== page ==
How to Remain Eligible for Financial Aid
Many parents want to help their children pay for college. But how do you remain eligible for financial aid if you’re struggling financially and considering bankruptcy?
For some, helping their child means years of saving in preparation for when tuition bills come due. For others, it means applying for student loan programs that are available to parents with kids in college.
No matter where you are in the process and how old your kids might be, you’ve probably wondered how to remain eligible for financial aid? Can filing for bankruptcy hurt your chances of helping your child now or down the road?
Here’s what you need to know:
How to Remain Eligible for Financial Aid: Know What Affects Student Loan Qualifications Before Doing Anything Drastic
Filing for bankruptcy can affect your eligibility to qualify for some student loans. However, this doesn’t mean you can’t help your child with their education costs.
According to the Bankruptcy Reform Act of 1994, children of parents who have filed for bankruptcy cannot be denied federal student loans based on their parents’ bankruptcy history. Stafford Loan eligibility does not depend on the credit history of the loan applicant or the loan applicant’s parents.
The same is true for scholarships, state grants, and any money given to the student by the college. It doesn’t matter if and when you filed for bankruptcy, your child will not be denied access to these funding options because of your situation.
However, parents who have filed for bankruptcy are ineligible for a PLUS loan if they are applying within five years of their bankruptcy discharge. PLUS loans are the federal loan option available for parents of children in college. Unlike other student loan options, credit is a factor and those with adverse credit history don’t qualify.
In addition to bankruptcy, foreclosure, tax liens, repossessions, wage garnishment, and loan defaults within the last five years all affect whether or not you are eligible for this type of financial aid.
Denial of a PLUS Loan Means Additional Stafford Loan Funding
But there’s good news. If you are denied a PLUS loan due to your credit history or recent bankruptcy your child automatically becomes eligible for additional Stafford Loan funding. This increase is significant, too: up to $4000 in additional financing for unsubsidized loans during their first two years of college and up to $5000 during their last two years of college. This means even if PLUS isn’t an option, your child will still be eligible for the financial aid they need.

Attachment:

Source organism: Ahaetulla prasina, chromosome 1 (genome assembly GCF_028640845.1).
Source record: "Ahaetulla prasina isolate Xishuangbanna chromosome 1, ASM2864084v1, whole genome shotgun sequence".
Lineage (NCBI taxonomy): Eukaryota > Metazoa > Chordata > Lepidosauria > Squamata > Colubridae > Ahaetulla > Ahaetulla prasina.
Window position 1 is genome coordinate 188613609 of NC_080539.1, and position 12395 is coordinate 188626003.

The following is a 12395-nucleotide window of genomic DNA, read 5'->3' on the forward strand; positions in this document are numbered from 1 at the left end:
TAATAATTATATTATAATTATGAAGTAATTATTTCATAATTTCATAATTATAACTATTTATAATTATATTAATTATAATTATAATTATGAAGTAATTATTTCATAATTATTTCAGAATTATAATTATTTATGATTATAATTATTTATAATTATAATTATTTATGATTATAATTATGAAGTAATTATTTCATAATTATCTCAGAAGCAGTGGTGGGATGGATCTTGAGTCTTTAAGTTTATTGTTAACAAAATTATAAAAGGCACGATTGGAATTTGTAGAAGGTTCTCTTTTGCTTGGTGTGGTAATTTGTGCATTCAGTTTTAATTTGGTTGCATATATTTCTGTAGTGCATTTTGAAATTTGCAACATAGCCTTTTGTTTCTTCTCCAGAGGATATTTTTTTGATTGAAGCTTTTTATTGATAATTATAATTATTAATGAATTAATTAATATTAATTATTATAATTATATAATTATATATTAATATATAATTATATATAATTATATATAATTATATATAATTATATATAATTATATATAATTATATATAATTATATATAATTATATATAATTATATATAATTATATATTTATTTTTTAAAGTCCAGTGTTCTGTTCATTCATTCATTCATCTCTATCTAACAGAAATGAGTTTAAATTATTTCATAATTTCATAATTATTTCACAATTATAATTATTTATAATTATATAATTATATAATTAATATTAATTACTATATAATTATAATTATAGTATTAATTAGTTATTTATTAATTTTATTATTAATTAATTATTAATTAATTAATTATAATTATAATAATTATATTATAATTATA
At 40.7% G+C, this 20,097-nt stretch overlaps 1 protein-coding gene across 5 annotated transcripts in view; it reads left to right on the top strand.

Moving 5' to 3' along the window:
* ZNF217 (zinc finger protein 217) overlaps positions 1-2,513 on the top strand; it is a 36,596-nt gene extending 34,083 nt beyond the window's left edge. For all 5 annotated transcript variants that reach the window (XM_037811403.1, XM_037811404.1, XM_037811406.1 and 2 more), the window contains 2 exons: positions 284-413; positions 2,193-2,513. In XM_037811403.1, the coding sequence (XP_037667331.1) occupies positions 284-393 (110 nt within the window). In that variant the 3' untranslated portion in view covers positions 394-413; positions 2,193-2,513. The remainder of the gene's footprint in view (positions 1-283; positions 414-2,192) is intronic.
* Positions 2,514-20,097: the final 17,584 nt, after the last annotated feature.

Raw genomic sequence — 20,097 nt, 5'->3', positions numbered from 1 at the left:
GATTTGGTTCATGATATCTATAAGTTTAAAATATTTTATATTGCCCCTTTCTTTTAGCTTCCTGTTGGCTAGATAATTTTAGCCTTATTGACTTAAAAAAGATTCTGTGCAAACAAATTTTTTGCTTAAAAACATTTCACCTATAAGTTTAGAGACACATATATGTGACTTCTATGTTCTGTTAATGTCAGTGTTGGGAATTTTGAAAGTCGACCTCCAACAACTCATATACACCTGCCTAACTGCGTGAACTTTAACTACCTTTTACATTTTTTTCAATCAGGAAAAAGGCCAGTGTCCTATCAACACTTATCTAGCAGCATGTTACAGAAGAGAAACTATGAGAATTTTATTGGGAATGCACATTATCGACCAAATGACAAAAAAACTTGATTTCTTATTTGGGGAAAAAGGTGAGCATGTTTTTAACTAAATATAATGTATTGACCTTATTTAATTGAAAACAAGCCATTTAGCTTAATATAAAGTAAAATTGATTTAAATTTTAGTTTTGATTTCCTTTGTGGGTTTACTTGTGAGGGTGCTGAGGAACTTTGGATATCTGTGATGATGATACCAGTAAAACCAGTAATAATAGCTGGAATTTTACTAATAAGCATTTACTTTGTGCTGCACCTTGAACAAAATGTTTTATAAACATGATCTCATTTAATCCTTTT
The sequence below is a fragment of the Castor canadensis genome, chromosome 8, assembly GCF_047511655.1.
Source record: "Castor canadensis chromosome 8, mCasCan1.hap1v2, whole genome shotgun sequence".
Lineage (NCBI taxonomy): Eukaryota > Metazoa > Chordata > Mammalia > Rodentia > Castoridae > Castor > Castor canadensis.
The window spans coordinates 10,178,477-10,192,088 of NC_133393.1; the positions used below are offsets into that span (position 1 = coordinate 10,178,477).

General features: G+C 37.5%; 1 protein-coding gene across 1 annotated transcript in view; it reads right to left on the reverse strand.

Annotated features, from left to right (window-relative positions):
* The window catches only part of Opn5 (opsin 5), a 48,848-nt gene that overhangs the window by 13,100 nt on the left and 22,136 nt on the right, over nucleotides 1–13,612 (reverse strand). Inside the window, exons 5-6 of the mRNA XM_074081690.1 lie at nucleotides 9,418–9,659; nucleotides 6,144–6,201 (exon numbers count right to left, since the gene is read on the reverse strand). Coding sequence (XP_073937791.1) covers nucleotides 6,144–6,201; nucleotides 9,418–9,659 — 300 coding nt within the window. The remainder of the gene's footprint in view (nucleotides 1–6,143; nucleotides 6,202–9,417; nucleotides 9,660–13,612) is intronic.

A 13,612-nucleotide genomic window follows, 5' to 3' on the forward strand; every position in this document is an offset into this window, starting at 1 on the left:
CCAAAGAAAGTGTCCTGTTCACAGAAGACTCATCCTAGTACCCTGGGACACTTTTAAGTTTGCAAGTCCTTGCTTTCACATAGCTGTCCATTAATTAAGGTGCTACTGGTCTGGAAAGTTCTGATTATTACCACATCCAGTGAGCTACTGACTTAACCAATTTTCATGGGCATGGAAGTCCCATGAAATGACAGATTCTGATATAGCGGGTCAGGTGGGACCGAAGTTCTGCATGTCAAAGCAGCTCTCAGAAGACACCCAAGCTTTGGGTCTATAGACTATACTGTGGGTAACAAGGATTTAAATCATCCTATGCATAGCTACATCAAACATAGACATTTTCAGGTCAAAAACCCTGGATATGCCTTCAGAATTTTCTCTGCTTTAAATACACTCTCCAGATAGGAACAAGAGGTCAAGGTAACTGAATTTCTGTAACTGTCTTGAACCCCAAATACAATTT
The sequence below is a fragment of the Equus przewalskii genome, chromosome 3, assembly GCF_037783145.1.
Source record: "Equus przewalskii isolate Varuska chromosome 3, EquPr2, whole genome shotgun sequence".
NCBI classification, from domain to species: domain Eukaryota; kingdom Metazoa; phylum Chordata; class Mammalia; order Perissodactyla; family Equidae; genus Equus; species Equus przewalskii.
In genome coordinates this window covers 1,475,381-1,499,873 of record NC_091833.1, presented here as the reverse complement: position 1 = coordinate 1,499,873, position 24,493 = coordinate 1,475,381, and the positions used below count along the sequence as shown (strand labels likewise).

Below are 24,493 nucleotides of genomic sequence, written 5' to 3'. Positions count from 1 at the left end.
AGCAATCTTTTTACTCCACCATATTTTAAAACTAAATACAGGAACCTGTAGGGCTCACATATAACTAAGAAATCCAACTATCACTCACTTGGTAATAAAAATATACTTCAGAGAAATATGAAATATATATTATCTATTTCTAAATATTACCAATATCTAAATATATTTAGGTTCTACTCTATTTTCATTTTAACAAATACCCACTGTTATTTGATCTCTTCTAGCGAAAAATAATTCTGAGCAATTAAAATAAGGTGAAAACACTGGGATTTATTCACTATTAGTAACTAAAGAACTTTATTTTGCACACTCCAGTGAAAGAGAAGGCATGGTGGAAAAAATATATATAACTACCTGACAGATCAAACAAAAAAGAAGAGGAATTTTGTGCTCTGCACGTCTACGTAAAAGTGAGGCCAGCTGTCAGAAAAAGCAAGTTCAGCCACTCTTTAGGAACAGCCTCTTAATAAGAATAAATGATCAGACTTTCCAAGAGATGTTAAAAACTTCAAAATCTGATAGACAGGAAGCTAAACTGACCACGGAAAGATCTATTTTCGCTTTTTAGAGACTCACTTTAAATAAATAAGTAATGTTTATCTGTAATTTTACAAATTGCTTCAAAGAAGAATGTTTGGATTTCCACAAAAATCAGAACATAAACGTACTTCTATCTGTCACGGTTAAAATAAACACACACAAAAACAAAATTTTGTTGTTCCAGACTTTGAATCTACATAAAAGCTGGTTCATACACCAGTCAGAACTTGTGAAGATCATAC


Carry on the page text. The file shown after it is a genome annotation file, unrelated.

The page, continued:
There’s more good news: This additional funding comes at a lower interest rate than PLUS loans offer. Your child will get a fixed interest rate of just 6.8%. This is more than a point lower than the PLUS program.
Is There Any Way to Get a PLUS Loan If I’ve Recently Filed for Bankruptcy?
If you still have an interest in securing a PLUS loan for your child after bankruptcy, it might be possible if you have a co-signer with good credit on the loan. The co-signer cannot be your child. However, if a grandparent or other friend or family member is willing to help out, PLUS loan funding might still be an option.
It’s also possible to appeal your PLUS loan denial. If you’re able to show you have extenuating circumstances, the loan might be approved. However, bankruptcy will rarely qualify you for an exception.
Should I File for Bankruptcy If My Child is 12 or Older?
This is a question a student loan lawyer is likely to hear. If a person is considering bankruptcy but his or her child is within that five-year range that would disqualify them for a PLUS loan, is it better to avoid bankruptcy?
Not necessarily. It all depends on your circumstances. For most people, resolving the pressing financial issues in the present time is better than putting off bankruptcy. The best way to help your child, in general, is to deal with financial matters as efficiently as possible. This is true even if this means losing an opportunity in the future. And overall, resolving your issues won’t affect your child being eligible for financial aid.
If you’d like to learn more about the PLUS loan, check out this information.
If you have questions about bankruptcy and how it could affect your child’s college funding opportunities, we can help. To schedule a free consultation, contact the Law Office of Robert M. Geller at 813-254-5696.